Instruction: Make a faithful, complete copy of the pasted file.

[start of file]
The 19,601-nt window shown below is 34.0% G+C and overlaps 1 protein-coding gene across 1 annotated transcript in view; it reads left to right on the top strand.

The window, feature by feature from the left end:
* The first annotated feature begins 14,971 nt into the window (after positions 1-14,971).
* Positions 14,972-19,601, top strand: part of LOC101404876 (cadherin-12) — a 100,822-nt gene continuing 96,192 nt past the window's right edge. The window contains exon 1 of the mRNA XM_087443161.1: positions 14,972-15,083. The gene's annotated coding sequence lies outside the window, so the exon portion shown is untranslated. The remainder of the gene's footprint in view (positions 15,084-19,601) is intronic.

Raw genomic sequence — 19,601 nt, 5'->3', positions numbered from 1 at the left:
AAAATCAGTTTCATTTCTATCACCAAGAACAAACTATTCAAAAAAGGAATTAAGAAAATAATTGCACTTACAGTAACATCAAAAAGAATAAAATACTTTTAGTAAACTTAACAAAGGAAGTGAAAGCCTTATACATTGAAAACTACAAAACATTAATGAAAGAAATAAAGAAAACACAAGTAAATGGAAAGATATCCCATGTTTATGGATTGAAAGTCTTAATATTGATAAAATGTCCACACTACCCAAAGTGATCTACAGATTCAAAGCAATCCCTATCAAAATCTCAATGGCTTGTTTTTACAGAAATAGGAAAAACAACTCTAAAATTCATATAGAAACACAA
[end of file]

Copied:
The 19,601-nt window shown below is 34.0% G+C and overlaps 1 protein-coding gene across 1 annotated transcript in view; it reads left to right on the top strand.

The window, feature by feature from the left end:
* The first annotated feature begins 14,971 nt into the window (after positions 1-14,971).
* Positions 14,972-19,601, top strand: part of LOC101404876 (cadherin-12) — a 100,822-nt gene continuing 96,192 nt past the window's right edge. The window contains exon 1 of the mRNA XM_087443161.1: positions 14,972-15,083. The gene's annotated coding sequence lies outside the window, so the exon portion shown is untranslated. The remainder of the gene's footprint in view (positions 15,084-19,601) is intronic.

Raw genomic sequence — 19,601 nt, 5'->3', positions numbered from 1 at the left:
AAAATCAGTTTCATTTCTATCACCAAGAACAAACTATTCAAAAAAGGAATTAAGAAAATAATTGCACTTACAGTAACATCAAAAAGAATAAAATACTTTTAGTAAACTTAACAAAGGAAGTGAAAGCCTTATACATTGAAAACTACAAAACATTAATGAAAGAAATAAAGAAAACACAAGTAAATGGAAAGATATCCCATGTTTATGGATTGAAAGTCTTAATATTGATAAAATGTCCACACTACCCAAAGTGATCTACAGATTCAAAGCAATCCCTATCAAAATCTCAATGGCTTGTTTTTACAGAAATAGGAAAAACAACTCTAAAATTCATATAGAAACACAA